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SimonMW

Rights when buying goods from the UK [Australia]

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OK, so this is prompted by a rash of faulty on arrival RTR locos that I have had. I thought it was worth posting here for clarity and information, as I know I for one buy a lot from the UK, and I am sure I am not the only one!

 

Please, don't START with a retailer about your rights under the laws... :) this post is about education so you understand what the laws say, and then further down is a section Some suggestions for minimal fuss. Have a read about your rights sure, but remember to act like a decent human being with the retailers, most of whom want to do the right thing by you, and communicate with them pleasantly and cooperatively. 

 

 

I'll start with UK rights (as the UK retailers should all know that inside out), and then come to those that apply to us here in Australia. Please feel free to correct me if I have made a mistake :)

 

UK provisions

The UK's Consumer Rights Act (2015) is very clear about the rights of consumers in the UK. If you receive goods that are faulty, in the first 30 days you can request a full, no questions asked, refund. If that means you need to post it back, then the retailer has to cover that also. They cannot point you at the manufacturer, your contract is with them, they are in breach as the goods are not of a suitable quality or as described, and you have a statutory right to a refund. End of. If you want a replacement, that's fine - but it is YOUR CHOICE.

 

If it was faulty when you got it, but you waited more than 30 days: from 30 days to 6 months, you can ask for a repair or a replacement (your choice)

 

More than 6 months - seriously, how can you try and say it was faulty from the start and wait this long? Wake up to yourself :) You can fall back on warranty / guarantee, that's it.

 

Australia provisions

In Australia, companies that sell from overseas into Australia have to follow Australian consumer laws. They can be seen here: Australian Consumer Rights

 

Australian consumer law describes 'minor' and 'major' problems with purchased goods. In the context of goods a product or good has a major problem when:

  • it has a problem that would have stopped someone from buying it if they’d known about it
  • it is unsafe
  • it is significantly different from the sample or description
  • it doesn’t do what the business said it would, or what you asked for and can’t easily be fixed.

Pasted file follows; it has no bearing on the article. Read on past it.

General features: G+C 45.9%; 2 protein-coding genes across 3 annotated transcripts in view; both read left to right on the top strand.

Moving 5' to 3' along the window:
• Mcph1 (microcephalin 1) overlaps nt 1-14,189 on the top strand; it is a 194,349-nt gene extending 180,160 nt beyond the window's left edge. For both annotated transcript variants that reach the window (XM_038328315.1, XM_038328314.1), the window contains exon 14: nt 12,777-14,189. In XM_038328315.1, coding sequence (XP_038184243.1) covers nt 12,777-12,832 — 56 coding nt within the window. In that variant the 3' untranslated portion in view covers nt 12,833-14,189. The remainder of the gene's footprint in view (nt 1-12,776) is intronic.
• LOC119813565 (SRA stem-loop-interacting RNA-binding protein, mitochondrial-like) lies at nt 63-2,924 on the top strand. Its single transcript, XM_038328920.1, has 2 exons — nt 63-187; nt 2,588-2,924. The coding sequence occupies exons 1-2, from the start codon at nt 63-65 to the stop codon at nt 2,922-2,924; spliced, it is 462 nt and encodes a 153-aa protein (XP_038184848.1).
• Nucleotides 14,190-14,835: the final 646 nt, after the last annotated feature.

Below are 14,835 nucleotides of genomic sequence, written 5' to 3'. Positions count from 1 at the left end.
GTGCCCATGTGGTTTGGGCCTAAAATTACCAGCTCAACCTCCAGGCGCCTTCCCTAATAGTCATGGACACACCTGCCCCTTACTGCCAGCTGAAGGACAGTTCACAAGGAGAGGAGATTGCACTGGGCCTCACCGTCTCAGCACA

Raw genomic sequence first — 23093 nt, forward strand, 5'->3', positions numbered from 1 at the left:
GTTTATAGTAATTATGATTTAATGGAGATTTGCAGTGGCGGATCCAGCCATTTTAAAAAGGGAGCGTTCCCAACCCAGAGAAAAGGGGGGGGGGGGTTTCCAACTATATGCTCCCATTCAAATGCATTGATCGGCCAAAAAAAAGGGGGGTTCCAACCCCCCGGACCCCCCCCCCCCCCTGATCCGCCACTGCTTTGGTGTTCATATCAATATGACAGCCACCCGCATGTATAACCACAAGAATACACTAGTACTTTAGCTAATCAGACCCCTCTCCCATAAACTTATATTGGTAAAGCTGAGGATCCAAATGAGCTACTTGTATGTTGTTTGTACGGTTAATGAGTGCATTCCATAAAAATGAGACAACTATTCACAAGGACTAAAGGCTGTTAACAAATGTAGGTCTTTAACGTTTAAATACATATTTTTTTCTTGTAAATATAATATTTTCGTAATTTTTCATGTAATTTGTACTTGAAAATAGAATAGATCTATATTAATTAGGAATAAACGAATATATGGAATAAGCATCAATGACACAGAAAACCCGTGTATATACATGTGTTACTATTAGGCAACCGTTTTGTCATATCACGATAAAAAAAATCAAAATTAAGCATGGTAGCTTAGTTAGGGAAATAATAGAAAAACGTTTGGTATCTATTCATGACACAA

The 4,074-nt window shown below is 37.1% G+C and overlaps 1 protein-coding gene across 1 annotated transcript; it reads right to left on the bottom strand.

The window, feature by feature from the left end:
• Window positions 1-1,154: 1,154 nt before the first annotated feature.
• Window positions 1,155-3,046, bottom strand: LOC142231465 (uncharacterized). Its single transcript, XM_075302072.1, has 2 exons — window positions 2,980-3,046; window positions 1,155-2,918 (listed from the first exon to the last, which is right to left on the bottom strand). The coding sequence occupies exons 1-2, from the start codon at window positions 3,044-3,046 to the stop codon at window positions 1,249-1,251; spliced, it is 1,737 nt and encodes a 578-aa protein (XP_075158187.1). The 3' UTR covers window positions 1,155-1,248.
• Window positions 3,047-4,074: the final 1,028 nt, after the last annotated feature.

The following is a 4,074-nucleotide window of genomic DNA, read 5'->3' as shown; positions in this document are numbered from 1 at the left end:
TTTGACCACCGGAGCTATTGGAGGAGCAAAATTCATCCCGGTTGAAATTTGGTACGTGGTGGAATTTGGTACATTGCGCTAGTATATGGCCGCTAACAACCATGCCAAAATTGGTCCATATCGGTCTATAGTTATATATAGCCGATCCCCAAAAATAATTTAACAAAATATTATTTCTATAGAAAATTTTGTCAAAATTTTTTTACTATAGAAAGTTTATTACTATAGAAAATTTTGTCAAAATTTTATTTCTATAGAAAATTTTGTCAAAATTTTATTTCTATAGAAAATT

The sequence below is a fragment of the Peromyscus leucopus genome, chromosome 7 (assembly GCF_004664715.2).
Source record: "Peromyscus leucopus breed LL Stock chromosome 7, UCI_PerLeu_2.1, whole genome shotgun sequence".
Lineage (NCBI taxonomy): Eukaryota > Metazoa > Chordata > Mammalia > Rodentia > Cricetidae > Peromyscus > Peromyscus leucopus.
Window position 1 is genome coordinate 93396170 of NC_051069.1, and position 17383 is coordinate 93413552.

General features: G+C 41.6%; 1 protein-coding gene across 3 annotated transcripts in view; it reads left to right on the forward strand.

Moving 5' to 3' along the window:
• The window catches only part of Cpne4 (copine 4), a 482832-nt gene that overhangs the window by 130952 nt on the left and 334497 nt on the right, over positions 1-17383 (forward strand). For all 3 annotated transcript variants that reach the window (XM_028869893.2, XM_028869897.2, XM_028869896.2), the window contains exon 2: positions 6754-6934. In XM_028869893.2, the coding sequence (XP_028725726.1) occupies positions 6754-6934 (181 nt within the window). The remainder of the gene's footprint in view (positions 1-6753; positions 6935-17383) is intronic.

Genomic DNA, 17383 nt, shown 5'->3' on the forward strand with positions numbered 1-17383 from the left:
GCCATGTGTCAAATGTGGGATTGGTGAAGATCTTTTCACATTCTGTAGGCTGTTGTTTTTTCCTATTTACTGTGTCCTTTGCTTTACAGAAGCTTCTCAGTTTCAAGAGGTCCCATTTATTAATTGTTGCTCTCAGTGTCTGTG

So in the example of my Dean Goods that wouldn't run slowly or at below 45 / 50% throttle, even after 3 hours running in - it's a goods locomotive, if I can't shunt with it, I would not have bought it. It is a 'major' problem.

 

When a good has a major problem:

  • You can ask for a replacement or refund if the problem with the product is major.
  • Replaced products must be of an identical type to the product originally supplied. Refunds should be the same amount you have already paid, provided in the same form as your original payment.
  • The business may take into account how much time has passed since you bought the product considering the following factors:
  1. type of product
  2. how a consumer is likely to use the product
  3. the length of time for which it is reasonable for the product to be used
  4. the amount of use it could reasonably be expected to tolerate before the failure becomes noticeable.

So if it is a new product with a major problem, you have a right to a refund or replacement - same as the UK.

 

What about returns?

 

From the ACCC site:

  • You are generally responsible for returning the product if it can be posted or easily returned. You are entitled to recover reasonable postage or transportation costs from the business if the product is confirmed to have a problem, so keep your receipts.
  • You do not have to return products in the original packaging in order to get a refund.
  • If the product is found not to have a problem, you may be required to pay the transport or inspection costs. 

Combining UK and Australian provisions

The sweet spot is where UK and Australian rights coincide... and that is if you have an item that has a major fault, and if you act quickly you are entitled to a full refund or replacement, and this should include 'reasonable' postage costs to return the item.